Your general routine for ‘cross shouldn’t be that different from what you might do in the road or mountain bike season, with the exception of your workouts on foot, and the specificity of the intervals:

• Monday: Recovery, easy one- to two-hour road ride, or day off.

• Tuesday: Recovery if needed after a weekend of racing, or sprint workout, either running or riding. Ideally you want your running sprints to recreate what you’d do in a race. Find a short, steep hill that takes you about fifteen seconds to sprint over. Give yourself two to five minutes between efforts for recovery. That can be done on foot as a dedicated run, or with the bike as part of a run-up simulation, including a dismount and mount. For your riding sprints, simulate the kind of accelerations you’ll need to make in ‘cross. Hard explosions from low speeds, with an emphasis on both speed and strength. This can be done on the road or one the ‘cross bike, depending on what you need to work on. Even better, start practice is about as specific as you can get. Come to a complete stop, recreate the gear, pedal position, and body stance, and recreate a start sprint by including the need to clip in and sprint on your hoods while shifting down through the gears.

• Wednesday: Threshold day, and ideally a ‘cross workout on a simulated course. Here is where you can work on your 15- to 20-minute efforts at threshold, emphasizing the variable power and need to pedal over bumpy terrain that comes only from riding on a set course. You should be aiming to build up to completing as many minutes at threshold as the length of the ‘cross races in which you’ll be competing. 1-3 intervals with 5-10 minutes off between each effort is perfect. How long the ride is depends on your available time and level. You can bang this out in an hour after work, or it can be part of a 3-4 hour ride where you spend an hour on the road cruising out to your workout spot, 90 minutes doing the intervals, and hour cool down back home.

• Thursday: Recovery day if you’re racing on Saturday, or an endurance day on the road or in the woods. Again, the length of this ride depends on your ability and available time, but can range from 1-6 hours. My favorite way to do this ride in the pre-season is by riding the ‘cross bike in the woods on mountain bike trails. There is no better way to work on your overall handling skills then spending a few hours ripping trails in the woods on skinny tires, and learning how to pick good lines at the last minute, moving athletically and going as fast as possible without flatting or crashing. It’s also a hell of a lot of fun.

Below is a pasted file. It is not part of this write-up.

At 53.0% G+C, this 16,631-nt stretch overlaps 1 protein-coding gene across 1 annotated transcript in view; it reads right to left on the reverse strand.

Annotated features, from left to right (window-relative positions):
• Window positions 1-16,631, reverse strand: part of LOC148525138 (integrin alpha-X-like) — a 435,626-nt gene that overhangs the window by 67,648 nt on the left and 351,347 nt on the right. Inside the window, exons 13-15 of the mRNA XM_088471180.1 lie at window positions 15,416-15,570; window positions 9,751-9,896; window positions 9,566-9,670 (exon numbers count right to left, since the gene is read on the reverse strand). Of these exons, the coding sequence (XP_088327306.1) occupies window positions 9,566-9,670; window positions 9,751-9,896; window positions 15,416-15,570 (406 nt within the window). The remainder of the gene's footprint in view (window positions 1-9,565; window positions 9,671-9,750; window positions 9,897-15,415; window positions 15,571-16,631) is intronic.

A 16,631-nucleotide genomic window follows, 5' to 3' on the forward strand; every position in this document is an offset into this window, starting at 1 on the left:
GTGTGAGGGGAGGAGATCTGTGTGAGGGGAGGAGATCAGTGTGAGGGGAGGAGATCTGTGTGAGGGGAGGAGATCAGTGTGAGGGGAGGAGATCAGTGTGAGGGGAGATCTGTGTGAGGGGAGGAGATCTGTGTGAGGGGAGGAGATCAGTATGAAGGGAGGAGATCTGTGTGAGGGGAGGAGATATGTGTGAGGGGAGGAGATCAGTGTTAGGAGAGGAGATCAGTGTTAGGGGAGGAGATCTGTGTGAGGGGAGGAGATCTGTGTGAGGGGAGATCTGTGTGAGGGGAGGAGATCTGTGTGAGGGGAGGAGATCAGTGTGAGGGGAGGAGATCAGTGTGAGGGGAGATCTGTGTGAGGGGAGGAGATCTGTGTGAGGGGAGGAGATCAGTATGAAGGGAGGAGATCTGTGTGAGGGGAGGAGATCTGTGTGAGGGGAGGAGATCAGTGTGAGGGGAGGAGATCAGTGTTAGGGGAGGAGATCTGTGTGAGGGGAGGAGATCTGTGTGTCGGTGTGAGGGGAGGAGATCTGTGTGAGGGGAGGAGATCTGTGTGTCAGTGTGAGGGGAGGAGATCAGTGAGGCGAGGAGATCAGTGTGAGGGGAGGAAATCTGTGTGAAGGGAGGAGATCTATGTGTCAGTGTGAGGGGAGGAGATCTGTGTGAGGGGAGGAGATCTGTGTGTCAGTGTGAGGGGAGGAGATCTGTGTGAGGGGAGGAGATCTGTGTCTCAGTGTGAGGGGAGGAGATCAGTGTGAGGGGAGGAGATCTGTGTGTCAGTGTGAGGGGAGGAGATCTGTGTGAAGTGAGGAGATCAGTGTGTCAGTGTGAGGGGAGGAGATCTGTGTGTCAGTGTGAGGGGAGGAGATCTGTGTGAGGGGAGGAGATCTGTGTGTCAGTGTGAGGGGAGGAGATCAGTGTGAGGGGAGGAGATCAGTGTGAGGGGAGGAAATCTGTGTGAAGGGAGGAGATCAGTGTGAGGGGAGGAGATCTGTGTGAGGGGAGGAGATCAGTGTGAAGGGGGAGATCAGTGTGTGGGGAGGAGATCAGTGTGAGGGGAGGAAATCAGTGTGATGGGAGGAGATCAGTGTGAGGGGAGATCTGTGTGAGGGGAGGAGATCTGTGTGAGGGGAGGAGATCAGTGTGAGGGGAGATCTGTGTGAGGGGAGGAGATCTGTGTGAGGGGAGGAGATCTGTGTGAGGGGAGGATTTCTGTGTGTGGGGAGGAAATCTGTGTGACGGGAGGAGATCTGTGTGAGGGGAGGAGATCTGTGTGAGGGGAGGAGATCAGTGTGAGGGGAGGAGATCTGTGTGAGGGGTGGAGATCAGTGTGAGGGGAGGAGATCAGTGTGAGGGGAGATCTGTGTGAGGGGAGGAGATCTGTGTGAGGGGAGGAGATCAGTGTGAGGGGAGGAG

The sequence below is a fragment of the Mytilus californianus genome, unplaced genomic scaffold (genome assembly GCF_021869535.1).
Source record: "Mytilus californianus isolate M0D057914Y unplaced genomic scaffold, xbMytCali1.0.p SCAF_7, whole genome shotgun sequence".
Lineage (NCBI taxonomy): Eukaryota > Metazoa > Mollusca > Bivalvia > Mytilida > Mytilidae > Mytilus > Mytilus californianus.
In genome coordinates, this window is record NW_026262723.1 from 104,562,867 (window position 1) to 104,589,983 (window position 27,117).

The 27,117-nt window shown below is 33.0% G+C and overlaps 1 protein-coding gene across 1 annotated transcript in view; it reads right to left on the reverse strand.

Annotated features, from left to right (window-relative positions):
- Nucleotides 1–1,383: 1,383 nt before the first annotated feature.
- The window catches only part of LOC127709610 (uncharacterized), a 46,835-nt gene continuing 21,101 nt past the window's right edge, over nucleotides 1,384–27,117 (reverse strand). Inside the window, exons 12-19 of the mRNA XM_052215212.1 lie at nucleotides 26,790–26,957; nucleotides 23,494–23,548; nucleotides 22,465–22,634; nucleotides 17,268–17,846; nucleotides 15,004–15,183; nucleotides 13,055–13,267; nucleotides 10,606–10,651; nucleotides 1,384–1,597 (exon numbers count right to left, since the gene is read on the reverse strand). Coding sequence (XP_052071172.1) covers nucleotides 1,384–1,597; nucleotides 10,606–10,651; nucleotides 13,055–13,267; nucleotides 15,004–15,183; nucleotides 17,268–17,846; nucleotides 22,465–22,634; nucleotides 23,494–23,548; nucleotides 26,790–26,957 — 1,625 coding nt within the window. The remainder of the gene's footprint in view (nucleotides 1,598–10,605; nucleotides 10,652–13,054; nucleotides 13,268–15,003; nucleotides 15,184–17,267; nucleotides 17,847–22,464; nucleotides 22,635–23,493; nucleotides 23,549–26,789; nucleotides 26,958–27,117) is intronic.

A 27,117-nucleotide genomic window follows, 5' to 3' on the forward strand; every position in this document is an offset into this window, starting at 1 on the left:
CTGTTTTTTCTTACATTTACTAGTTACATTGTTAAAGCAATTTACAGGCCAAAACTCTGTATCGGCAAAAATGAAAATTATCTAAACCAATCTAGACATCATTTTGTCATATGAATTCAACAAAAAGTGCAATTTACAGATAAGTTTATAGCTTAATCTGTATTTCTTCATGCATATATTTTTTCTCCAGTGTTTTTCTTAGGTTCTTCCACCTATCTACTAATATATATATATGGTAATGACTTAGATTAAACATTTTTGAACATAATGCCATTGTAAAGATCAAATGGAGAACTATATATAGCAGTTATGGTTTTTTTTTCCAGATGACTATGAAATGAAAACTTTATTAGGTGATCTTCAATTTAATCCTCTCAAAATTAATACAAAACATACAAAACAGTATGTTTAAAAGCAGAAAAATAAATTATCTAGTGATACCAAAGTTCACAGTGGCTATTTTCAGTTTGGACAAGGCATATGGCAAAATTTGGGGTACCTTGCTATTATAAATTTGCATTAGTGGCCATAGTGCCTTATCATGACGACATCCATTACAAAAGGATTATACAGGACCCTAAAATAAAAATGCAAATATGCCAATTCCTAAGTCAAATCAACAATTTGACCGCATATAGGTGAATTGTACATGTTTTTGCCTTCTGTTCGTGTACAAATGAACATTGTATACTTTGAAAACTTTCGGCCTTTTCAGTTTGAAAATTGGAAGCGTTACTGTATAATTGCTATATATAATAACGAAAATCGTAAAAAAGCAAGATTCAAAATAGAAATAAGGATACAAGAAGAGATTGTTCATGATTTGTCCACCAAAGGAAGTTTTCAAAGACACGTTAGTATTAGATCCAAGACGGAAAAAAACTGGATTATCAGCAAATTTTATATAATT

• Friday: Recovery day, or a short opening up workout on the road or ‘cross bike if you’re racing on Saturday. See our other articles for info on opening up workouts.

• Saturday: Race, or repeat Wednesday’s workout.

• Sunday: Race, or repeat Thursday’s workout.

Alternately, if you need to emphasize sprints over endurance, your Saturday/Sunday block could repeat Tuesday and Wednesday’s workouts. Or, as mentioned in other articles, you can swap the cycles here and do the 2-day weekend block first, rest on Thursday, and do the 3-day weekday block on Friday-Sunday.

If you’re serious about cyclocross, then these suggestions and timeline will help get you on track for a good start to the season. If you’ve never raced ‘cross before and are thinking about giving it a go, now’s the time to start introducing some skills to your workouts to make sure you’re ready for your first races this fall.